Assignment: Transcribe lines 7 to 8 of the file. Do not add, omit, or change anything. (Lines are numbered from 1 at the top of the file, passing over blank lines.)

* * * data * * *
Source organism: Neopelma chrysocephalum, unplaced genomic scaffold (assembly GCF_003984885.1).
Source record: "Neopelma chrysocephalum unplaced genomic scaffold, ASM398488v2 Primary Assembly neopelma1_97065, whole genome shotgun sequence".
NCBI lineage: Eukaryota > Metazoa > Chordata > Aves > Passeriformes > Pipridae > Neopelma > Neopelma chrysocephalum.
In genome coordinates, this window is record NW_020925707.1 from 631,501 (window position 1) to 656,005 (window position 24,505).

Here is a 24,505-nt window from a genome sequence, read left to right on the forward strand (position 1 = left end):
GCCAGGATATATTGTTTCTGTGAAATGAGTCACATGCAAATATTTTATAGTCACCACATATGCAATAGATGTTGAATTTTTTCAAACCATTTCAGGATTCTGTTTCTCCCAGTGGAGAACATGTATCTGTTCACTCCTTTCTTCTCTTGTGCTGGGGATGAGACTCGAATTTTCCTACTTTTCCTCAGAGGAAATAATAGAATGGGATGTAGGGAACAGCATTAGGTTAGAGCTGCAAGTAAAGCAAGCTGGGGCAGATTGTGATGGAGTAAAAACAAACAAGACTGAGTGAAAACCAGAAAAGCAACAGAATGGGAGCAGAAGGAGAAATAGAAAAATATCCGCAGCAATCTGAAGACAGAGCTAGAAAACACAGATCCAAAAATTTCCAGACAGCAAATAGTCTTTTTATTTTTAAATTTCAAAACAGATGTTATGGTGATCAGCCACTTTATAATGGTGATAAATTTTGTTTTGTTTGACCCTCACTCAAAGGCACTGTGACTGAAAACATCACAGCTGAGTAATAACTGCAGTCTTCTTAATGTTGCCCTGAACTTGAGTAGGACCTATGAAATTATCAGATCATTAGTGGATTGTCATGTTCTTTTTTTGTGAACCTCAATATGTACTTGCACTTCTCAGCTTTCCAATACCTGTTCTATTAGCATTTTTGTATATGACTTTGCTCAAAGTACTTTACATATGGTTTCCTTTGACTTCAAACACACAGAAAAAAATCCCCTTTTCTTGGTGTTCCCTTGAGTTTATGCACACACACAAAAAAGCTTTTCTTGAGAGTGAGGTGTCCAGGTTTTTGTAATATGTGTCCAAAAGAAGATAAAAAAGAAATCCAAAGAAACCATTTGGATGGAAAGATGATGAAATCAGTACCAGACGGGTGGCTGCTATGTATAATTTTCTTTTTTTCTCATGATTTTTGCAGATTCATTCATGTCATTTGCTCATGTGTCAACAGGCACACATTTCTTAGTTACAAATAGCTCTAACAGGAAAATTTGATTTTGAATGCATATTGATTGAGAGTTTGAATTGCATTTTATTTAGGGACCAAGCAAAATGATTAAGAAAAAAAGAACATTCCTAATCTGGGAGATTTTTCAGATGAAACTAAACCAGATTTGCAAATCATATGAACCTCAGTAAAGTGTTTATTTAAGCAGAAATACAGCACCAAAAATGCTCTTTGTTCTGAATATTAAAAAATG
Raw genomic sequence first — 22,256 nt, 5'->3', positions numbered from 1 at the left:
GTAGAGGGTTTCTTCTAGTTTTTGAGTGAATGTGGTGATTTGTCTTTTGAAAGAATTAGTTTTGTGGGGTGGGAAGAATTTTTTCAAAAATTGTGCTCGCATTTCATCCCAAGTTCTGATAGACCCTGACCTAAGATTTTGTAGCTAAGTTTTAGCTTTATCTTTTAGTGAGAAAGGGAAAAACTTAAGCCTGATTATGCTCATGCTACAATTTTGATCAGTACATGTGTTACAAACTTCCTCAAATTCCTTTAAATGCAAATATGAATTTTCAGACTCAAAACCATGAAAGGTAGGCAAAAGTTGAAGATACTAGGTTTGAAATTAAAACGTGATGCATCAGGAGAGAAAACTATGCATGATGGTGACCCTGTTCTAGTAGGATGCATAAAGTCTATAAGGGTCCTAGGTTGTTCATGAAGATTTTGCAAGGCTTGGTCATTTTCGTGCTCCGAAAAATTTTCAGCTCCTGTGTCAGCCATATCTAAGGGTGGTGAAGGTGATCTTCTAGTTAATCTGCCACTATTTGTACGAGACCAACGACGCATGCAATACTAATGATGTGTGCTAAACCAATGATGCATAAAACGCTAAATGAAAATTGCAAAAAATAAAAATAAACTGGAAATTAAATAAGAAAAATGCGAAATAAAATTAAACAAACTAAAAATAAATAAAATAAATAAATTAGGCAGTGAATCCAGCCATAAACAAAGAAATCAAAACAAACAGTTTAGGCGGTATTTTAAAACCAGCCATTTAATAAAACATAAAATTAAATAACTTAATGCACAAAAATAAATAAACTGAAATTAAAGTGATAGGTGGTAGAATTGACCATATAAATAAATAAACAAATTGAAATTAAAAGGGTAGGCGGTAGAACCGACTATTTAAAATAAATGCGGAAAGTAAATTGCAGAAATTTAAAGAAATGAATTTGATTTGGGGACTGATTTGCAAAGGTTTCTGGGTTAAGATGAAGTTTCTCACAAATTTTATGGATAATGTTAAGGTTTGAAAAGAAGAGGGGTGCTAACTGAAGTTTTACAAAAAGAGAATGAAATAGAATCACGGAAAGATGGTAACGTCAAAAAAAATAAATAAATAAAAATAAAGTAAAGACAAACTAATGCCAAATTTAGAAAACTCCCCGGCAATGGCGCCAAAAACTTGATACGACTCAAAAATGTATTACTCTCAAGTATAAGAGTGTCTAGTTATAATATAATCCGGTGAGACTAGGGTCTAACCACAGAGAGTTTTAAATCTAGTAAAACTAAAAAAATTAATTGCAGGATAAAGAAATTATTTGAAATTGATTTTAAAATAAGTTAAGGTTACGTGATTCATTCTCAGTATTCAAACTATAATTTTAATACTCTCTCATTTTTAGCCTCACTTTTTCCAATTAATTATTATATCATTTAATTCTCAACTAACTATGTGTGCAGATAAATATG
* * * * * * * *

Raw genomic sequence first — 22,256 nt, 5'->3', positions numbered from 1 at the left:
GTAGAGGGTTTCTTCTAGTTTTTGAGTGAATGTGGTGATTTGTCTTTTGAAAGAATTAGTTTTGTGGGGTGGGAAGAATTTTTTCAAAAATTGTGCTCGCATTTCATCCCAAGTTCTGATAGACCCTGACCTAAGATTTTGTAGCTAAGTTTTAGCTTTATCTTTTAGTGAGAAAGGGAAAAACTTAAGCCTGATTATGCTCATGCTACAATTTTGATCAGTACATGTGTTACAAACTTCCTCAAATTCCTTTAAATGCAAATATGAATTTTCAGACTCAAAACCATGAAAGGTAGGCAAAAGTTGAAGATACTAGGTTTGAAATTAAAACGTGATGCATCAGGAGAGAAAACTATGCATGATGGTGACCCTGTTCTAGTAGGATGCATAAAGTCTATAAGGGTCCTAGGTTGTTCATGAAGATTTTGCAAGGCTTGGTCATTTTCGTGCTCCGAAAAATTTTCAGCTCCTGTGTCAGCCATATCTAAGGGTGGTGAAGGTGATCTTCTAGTTAATCTGCCACTATTTGTACGAGACCAACGACGCATGCAATACTAATGATGTGTGCTAAACCAATGATGCATAAAACGCTAAATGAAAATTGCAAAAAATAAAAATAAACTGGAAATTAAATAAGAAAAATGCGAAATAAAATTAAACAAACTAAAAATAAATAAAATAAATAAATTAGGCAGTGAATCCAGCCATAAACAAAGAAATCAAAACAAACAGTTTAGGCGGTATTTTAAAACCAGCCATTTAATAAAACATAAAATTAAATAACTTAATGCACAAAAATAAATAAACTGAAATTAAAGTGATAGGTGGTAGAATTGACCATATAAATAAATAAACAAATTGAAATTAAAAGGGTAGGCGGTAGAACCGACTATTTAAAATAAATGCGGAAAGTAAATTGCAGAAATTTAAAGAAATGAATTTGATTTGGGGACTGATTTGCAAAGGTTTCTGGGTTAAGATGAAGTTTCTCACAAATTTTATGGATAATGTTAAGGTTTGAAAAGAAGAGGGGTGCTAACTGAAGTTTTACAAAAAGAGAATGAAATAGAATCACGGAAAGATGGTAACGTCAAAAAAAATAAATAAATAAAAATAAAGTAAAGACAAACTAATGCCAAATTTAGAAAACTCCCCGGCAATGGCGCCAAAAACTTGATACGACTCAAAAATGTATTACTCTCAAGTATAAGAGTGTCTAGTTATAATATAATCCGGTGAGACTAGGGTCTAACCACAGAGAGTTTTAAATCTAGTAAAACTAAAAAAATTAATTGCAGGATAAAGAAATTATTTGAAATTGATTTTAAAATAAGTTAAGGTTACGTGATTCATTCTCAGTATTCAAACTATAATTTTAATACTCTCTCATTTTTAGCCTCACTTTTTCCAATTAATTATTATATCATTTAATTCTCAACTAACTATGTGTGCAGATAAATATG